Problematic as this would have been for Britain, it would have been far worse for the E.U. And so, at the last minute, a trade and co-operation agreement suddenly materialized.

True, it’s a flawed deal for Britain—not least because of areas like financial services that have now been left out of it altogether.

Other elements of the previously agreed U.K. withdrawal terms—in particular, a fudge over Northern Ireland that will follow certain E.U. single market rules—are very bad.

But the point is that these are now merely flawed treaties the U.K. can renegotiate, exit or supersede if it chooses.

For crucially, it has regained its sovereign power to make its own laws and policies, the essence of a democratic and free nation. That was the fundamental point behind the Brexit vote.

And the important lesson for other nations is that the British government pulled off this feat because its opponents didn’t believe it actually meant what it said—but it really did, and acted accordingly.

The assumption that the West believes in nothing strongly enough to fight for it has fueled conflict in the Middle East and elsewhere. Around the world, aggressors gain the advantage because they know that Western democracies that say they’ll bring them to heel don’t actually mean it.

From Iran to North Korea, from China to the Palestinians, rogue states, terrorist regimes and other aggressors have been able to continue their murderous, expansionist activities because they think that, however much the West may threaten them, it won’t follow through.

So the Palestinians never believed the West meant it when it told them they had to accept the right of Israel to exist. Why should they have believed this, when until 2016 at least the West never stopped excusing, funding and incentivizing their aggression?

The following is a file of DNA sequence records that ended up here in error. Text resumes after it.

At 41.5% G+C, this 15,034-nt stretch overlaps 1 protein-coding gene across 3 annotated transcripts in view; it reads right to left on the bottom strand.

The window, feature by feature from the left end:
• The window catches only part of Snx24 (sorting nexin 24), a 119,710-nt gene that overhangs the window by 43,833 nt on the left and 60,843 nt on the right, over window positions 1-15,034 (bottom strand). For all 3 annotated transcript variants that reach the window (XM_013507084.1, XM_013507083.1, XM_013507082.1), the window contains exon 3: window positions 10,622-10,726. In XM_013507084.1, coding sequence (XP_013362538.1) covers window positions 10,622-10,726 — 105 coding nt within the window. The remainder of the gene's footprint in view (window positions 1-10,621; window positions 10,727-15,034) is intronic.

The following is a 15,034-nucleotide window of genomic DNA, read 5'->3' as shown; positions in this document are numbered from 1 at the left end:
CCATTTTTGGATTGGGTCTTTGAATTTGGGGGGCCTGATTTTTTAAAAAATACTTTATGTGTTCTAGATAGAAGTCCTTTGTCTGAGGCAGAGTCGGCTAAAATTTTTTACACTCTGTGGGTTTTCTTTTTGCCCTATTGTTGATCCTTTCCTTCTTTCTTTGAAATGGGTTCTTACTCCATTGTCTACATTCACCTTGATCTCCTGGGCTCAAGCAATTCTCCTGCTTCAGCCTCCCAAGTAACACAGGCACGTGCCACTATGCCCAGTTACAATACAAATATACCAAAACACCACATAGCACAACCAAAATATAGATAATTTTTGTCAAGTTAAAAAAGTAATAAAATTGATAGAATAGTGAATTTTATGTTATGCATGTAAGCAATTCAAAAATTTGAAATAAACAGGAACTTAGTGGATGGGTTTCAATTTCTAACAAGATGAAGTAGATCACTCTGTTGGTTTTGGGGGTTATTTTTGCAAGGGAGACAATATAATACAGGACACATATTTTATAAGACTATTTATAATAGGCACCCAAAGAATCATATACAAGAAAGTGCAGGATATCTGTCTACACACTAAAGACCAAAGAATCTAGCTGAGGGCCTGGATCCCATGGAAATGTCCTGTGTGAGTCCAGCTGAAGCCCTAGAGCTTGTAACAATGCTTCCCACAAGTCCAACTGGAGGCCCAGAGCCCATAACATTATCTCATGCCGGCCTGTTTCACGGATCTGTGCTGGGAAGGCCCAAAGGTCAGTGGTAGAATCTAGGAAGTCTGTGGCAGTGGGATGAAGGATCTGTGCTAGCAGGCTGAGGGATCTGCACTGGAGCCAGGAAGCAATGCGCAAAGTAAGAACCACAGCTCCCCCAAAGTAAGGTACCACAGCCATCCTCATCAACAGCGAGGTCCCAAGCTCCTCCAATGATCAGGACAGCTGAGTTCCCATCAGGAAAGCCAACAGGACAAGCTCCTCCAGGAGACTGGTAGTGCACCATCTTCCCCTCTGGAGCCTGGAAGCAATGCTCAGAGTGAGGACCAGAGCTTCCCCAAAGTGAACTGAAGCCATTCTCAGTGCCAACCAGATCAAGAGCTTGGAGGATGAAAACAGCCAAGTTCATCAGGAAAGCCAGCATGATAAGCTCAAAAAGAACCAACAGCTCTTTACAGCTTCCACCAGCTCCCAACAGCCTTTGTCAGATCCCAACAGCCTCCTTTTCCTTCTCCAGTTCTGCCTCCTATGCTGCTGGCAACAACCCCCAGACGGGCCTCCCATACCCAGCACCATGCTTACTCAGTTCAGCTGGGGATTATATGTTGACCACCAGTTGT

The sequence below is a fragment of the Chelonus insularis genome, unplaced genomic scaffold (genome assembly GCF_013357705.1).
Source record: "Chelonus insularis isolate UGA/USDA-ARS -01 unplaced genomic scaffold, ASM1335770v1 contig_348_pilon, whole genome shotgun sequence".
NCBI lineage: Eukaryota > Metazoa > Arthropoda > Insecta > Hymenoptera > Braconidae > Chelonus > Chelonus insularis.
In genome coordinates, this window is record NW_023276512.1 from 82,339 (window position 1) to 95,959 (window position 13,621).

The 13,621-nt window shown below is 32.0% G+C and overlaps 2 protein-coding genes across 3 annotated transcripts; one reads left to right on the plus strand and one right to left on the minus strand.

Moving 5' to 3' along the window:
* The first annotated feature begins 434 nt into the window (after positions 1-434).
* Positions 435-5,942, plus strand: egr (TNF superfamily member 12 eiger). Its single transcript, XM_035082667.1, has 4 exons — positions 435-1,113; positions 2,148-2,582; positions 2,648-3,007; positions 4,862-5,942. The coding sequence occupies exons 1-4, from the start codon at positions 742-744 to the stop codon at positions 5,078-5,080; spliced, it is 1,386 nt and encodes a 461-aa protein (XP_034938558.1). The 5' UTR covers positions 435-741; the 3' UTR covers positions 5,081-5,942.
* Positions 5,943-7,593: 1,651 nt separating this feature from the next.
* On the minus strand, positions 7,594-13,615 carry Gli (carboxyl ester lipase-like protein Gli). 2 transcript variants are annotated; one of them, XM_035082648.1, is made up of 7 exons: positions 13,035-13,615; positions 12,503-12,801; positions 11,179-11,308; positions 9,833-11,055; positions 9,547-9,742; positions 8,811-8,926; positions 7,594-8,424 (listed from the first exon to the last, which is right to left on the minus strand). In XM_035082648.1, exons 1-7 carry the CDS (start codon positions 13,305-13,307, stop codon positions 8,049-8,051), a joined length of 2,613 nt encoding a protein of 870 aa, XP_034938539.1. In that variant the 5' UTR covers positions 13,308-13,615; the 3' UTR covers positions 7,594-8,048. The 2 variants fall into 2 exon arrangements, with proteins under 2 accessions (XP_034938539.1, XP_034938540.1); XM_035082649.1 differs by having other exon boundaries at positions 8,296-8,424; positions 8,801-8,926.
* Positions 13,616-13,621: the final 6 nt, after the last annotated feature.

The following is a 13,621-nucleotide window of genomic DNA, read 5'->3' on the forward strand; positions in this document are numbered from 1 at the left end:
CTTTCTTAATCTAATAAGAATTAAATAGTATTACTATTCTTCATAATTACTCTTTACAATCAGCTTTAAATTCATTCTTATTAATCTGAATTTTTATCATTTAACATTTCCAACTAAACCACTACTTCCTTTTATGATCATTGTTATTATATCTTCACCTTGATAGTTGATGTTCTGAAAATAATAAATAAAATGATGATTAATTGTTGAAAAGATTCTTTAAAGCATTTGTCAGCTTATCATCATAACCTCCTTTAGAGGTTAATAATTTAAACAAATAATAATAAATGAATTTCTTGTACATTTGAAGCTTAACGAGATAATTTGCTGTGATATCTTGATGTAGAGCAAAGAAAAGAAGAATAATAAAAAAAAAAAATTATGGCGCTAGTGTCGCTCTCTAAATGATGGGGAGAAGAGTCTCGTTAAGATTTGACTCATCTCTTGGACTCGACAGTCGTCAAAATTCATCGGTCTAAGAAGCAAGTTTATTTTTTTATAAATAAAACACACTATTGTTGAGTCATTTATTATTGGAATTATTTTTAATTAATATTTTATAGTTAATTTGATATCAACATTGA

The one exception to this has been U.S. President Donald Trump, who called the Palestinians’ manipulative bluff. Told by the rest of the West that moving the U.S. embassy to Jerusalem would provoke the Arab world to violence, he ignored this and moved it anyway.

Not only was there no such uprising, but now the Palestinians have been marginalized by an Arab world that’s increasingly making its peace with Israel in a way that was previously unthinkable.

That’s largely due in turn to Trump taking the United States out of the Iran nuclear deal and reimposing sanctions on the regime. He thus showed that, unlike former President Barack Obama or the British and the Europeans, when he said he intended to stop Iran from getting nuclear weapons, he really did mean it.

Now there are fears that President-elect Joe Biden may reactivate the Iran deal and start pumping money again into the regime’s nefarious activities; or he may once again incentivize the Palestinians’ agenda of destroying Israel; or he may allow China to walk all over him in its drive to dominate the West.

This is based on the fear that Biden may behave as the left always behave. They have no red lines of principle over stopping aggressors and protecting their victims. Instead, their doctrine of moral equivalence means that they make no such value judgments between aggressor and victim. Their red line is instead merely to keep negotiations and peace processes going. The result is that they excuse and empower aggressors just to keep them from walking out of the talks.

So when they claim to be against tyranny, racism and oppression, the world’s tyrants, racists and oppressors know they don’t mean what they say.

Britain now faces more battles with the E.U. The free world faces more battles with Iran, China, Russia, Islamic jihadists and other lethal foes. The Jews face their interminable battle against those who wish to destroy them.

What the Brexit deal reminds us is that hypocrites are dismissed with contempt as paper tigers; and that for freedom, justice and democracy to win against aggression, injustice and tyranny, the leaders of the free world must not pay mere lip-service to defending the former but actually mean what they say.

Melanie Phillips, a British journalist, broadcaster and author, writes a weekly column for JNS. Currently a columnist for “The Times of London,” her personal and political memoir, “Guardian Angel,” has been published by Bombardier, which also published her first novel, “The Legacy,” in 2018. Go to to access her work.